Unless you get the people in your team and organisation working well together, nothing much will flow. You feel drained, they feel frustrated and profits will suffer.
Picture this: Six executives enter a meeting room. They make up the organisation’s leadership team. Within a few minutes everyone is on their own mission. One person is pushing ideas. A second is opposing loudly. The third executive just agrees with everything number one is saying, and doesn’t add anything original. The other three are mostly quiet. One person is even checking emails under the table.
As you think about making the team dynamics in your organisations better, you might be wondering:
- What do you when some of your most talented people are disruptive in team settings?
- How do you create consensus without just having groupthink?
- How can you create trust in the team, when people have just met and every time you start getting somewhere another team members leaves or joins?
- How do you get people to care about everyone else’s success?
- Where does people’s loyalty lie? And how do you get them to be loyal to your leadership and the success of this team?
Here is what you need to know about team dynamics:
No amount of individual leadership training or happy-clappy team days will get your people dynamics right, if the fundamentals have not been taken care of.
Because it is not the quality of the leadership or the lack of willingness from each person that gets in the way of team success.
The truth is there is an unconscious hierarchy dictating performance!
The key to unlocking this hierarchy is remembering that as human beings we are wired to want to belong to a group. In our DNA we are systemic beings. That means that on a primal level we are constantly fighting for our belonging. We are fighting to be in the best place in the group and whereas it was simple to understand who was strongest in tribal days – (the one who was the better hunter) – in our modern-day work life, it is a lot more complex.
In fact, organisational hierarchy is multi-dimensional.
And until you know how to work with the many dimensions of hierarchy – length of time in the team, amount of experience in the field, actual performance output, knowledge of the task at hand, physical age etc. – and until you understand some fundamental systemic truths, your will waste both yours and your team members energy and time.
You need to understand, that:
- There are hidden power dynamics at play, always.
- If you don’t make the hierarchy obvious everyone will be wondering who is in charge and a hierarchy will develop anyway.
- Each time a person leaves or joins the team it is a new team and that changes the overall dynamics.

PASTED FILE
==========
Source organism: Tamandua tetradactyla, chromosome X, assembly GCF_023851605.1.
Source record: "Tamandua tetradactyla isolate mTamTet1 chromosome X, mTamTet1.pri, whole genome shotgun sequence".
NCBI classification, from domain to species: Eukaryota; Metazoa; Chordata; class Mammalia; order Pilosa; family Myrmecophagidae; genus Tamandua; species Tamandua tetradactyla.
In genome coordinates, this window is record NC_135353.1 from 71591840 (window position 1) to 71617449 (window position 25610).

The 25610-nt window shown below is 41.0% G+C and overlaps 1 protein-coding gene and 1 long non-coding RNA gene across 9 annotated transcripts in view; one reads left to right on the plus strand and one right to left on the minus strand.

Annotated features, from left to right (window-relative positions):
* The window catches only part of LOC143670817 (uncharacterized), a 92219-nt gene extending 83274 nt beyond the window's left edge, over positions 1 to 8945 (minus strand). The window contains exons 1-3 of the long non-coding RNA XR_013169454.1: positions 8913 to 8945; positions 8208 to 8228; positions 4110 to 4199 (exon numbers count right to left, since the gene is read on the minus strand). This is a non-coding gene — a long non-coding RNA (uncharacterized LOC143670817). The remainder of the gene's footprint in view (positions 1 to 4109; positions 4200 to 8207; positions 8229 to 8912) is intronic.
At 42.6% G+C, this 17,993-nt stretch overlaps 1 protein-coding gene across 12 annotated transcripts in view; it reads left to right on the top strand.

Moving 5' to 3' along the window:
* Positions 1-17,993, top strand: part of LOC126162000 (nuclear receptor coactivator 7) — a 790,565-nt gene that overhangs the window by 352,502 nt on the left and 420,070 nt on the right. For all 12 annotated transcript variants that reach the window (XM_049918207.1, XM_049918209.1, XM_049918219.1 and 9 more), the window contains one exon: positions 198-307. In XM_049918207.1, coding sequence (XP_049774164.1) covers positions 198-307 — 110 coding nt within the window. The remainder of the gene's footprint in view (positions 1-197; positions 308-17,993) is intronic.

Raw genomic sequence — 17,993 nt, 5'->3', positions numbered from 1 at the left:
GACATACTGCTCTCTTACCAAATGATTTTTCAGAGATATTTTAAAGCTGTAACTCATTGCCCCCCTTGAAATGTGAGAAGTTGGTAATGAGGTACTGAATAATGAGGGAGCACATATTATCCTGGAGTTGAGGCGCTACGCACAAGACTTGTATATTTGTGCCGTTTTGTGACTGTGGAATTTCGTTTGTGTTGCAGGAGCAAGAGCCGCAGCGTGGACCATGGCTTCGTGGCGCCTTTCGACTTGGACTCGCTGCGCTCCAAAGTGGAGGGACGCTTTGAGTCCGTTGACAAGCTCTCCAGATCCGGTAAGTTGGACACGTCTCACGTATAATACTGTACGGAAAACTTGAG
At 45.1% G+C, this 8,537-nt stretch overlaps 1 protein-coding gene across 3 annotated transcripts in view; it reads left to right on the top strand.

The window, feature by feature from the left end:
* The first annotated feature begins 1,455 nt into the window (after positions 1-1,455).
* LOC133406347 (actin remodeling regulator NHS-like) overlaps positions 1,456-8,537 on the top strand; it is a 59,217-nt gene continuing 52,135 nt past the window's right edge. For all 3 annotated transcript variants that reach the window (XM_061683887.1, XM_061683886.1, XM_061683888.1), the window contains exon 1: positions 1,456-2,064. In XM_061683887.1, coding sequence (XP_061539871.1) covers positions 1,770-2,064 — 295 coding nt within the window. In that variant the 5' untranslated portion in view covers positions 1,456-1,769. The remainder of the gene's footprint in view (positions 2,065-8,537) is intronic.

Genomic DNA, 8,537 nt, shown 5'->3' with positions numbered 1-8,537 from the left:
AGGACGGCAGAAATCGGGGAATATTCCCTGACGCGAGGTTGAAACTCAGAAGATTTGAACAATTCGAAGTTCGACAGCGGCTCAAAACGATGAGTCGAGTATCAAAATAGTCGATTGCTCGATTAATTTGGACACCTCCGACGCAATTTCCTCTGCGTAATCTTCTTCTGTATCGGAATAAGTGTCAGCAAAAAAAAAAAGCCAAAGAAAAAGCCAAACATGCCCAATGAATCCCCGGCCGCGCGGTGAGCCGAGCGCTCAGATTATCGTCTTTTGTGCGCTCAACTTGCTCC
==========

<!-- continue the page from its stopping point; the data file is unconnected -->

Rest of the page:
- When you are a new leader, you have to lead from the last place.
- A team is not an island. A team is always part of a bigger system and what happens to other parts in that system will affect the team.
- We get confused about our roles because we are members of many teams. Sometimes that means we don’t participate fully in any team. We just end up being a sort of messenger between the different groups we belong too.
And it is the role of the leader is to help everybody in the team find their right place, so they can focus on getting on with it, rather than on securing their power in the group.
The great news is that there is a powerful and effective way to work with team dynamics that can shift things for the better almost instantly. It is called constellations.
Constellations is a way of working that allows us to create physical maps of relational dynamics while using the wisdom of what it takes to create a well-functioning system to get clarity and solutions.
The work of organisational constellations is developed from family constellations. There are two reasons why family constellations are relevant to the world of work.
1) We all bring our personal stuff to work and, although it is not pretty to talk about, a lot of the misunderstandings we deal with around bosses and colleagues are really unfinished business from our personal history.
2) A team or an organization is in many ways like a family. It has a history, it has experiences over time and it needs to be structured around a certain order to succeed.
Constellations can easily solve a demotivated team or a clash between departments in just a few sessions. You will look at your organisation differently because the constellations approach takes into account the past, the present and the future and things you may not have thought of like historical dynamics and unconscious loyalties come to the surface.
The first three steps are one-to-one with leader of the team:
- Assessment – getting really clear what is needed to improve the relational dynamics
- Mapping/Constellating – we map the relevant dynamics and get a sort of x-ray of the interpersonal complexities
- Insights and Action Points – we distil the insights from the maps and make a clear action plan on what you need to do to upgrade the team dynamics
- Team Alignment – If we agree it to be appropriate we plan a team day with all the relevant participants. We get hands on to align everybody in the team in relation to each other and their tasks. We use more mapping and constellation techniques to do this.
- Moving forward – I will outline the key focus areas for maintaining good team dynamic and share practical actions to put in place.